“We had the first set of depositions this week, and the more we learn, the more interesting and interesting the information we get.”
TransportationPaul said he wants to provide solutions to Sandy Springs’ traffic problems through cost-effective mass transit, including the express lanes the Georgia Department of Transportation (GDOT) plans to build along Georgia 400 and Interstate 285’s top end.
“We actually had some good news this week,” he said. “I’m glad (Fulton County) Chairman (Robb) Pitts is here today because he presided on the meeting where we got the east-west portion of 285 included in the Fulton County transit plan.
“That’s huge because it allows us to, as I think I reported to you last year, the mayors of Tucker, Doraville, Chamblee, Brookhaven, Dunwoody, Sandy Springs and Smyrna had a meeting to talk about how we can move people more efficiently across east and west on the north end of the metropolitan Atlanta area. We studied that earlier this year.”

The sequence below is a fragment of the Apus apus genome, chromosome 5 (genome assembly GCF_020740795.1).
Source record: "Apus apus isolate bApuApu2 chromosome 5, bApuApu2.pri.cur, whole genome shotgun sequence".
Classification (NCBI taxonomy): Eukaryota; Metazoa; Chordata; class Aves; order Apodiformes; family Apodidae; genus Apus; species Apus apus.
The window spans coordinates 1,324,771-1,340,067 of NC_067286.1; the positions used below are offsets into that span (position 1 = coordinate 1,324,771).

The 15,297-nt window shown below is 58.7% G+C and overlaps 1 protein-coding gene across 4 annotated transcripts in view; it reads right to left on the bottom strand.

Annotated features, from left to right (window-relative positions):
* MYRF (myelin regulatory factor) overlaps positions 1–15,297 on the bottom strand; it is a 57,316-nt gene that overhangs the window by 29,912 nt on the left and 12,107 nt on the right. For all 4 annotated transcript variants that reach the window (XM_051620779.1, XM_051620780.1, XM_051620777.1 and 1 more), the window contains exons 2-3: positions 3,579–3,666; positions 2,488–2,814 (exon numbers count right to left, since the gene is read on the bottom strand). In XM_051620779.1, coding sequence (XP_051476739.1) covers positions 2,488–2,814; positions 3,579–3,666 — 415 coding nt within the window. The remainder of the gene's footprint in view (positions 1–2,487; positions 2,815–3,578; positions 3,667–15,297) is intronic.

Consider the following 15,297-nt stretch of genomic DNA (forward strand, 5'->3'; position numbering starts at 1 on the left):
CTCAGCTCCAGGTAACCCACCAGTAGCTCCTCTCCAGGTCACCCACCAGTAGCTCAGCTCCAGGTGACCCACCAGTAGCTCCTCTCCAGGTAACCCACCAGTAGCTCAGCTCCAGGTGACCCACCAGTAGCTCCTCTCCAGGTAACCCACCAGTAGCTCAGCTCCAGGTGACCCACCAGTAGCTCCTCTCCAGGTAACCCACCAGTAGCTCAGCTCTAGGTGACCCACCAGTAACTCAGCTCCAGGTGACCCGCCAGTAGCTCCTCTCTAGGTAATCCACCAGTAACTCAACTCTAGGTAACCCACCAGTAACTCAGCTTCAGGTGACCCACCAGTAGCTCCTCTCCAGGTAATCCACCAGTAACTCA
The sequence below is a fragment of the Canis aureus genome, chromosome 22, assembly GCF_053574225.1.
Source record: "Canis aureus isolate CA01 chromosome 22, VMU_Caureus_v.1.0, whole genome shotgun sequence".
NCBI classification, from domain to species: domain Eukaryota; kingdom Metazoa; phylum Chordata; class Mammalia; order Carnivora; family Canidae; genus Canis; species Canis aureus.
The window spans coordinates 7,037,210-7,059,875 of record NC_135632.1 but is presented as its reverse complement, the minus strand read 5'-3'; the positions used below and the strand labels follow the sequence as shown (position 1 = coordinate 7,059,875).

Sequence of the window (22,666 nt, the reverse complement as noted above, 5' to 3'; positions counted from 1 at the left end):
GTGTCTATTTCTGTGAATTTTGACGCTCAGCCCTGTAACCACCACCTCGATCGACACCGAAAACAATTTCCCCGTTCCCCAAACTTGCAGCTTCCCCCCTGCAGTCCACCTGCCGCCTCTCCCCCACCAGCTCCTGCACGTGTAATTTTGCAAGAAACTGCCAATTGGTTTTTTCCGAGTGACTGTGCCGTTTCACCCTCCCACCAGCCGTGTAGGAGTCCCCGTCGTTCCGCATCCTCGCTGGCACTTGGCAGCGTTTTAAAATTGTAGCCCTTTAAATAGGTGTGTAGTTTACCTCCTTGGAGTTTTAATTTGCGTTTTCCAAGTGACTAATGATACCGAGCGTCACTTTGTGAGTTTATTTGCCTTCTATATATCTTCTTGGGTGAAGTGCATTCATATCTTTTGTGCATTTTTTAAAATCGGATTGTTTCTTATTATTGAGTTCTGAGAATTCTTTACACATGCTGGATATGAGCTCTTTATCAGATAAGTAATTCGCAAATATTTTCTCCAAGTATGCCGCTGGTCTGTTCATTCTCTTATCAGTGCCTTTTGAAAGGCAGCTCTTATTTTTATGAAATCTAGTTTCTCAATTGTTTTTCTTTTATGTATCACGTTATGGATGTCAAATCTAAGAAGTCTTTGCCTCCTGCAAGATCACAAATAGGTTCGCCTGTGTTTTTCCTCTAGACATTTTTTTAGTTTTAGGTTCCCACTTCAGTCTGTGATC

Those express lanes are for not only regular vehicles but bus rapid transit ones.
“We saw the results of that study show we can connect Doraville to the Braves stadium with bus rapid transit,” Paul said. “Now don’t think of bus rapid transit as buses. These are actually trains that have rubber tires. We can connect Doraville to the Braves/Cumberland area for about $400 million. That sounds like it is a lot of money, but compared to heavy rail, at $1 billion a mile, that’s a very cheap way to move large numbers of people across the north end (of 285).”
But metro Atlanta, he said, suffered a “real setback” March 19 when 54% of Gwinnett County’s registered voters cast no ballots on a referendum to levy a new sales tax of up to 1% to pay for new transit projects, in essence extending MARTA service into Gwinnett as part of the Atlanta-region Transit Link (The ATL).
“It does two things: one, it leaves one of the largest populated areas out of the system, and it kind of let Cobb County off the hook for a little bit,” Paul said, adding Gwinnett plans to vote on the referendum again soon.
He said he hopes that county gives more equity to the rest of Gwinnett when it votes on the tax again.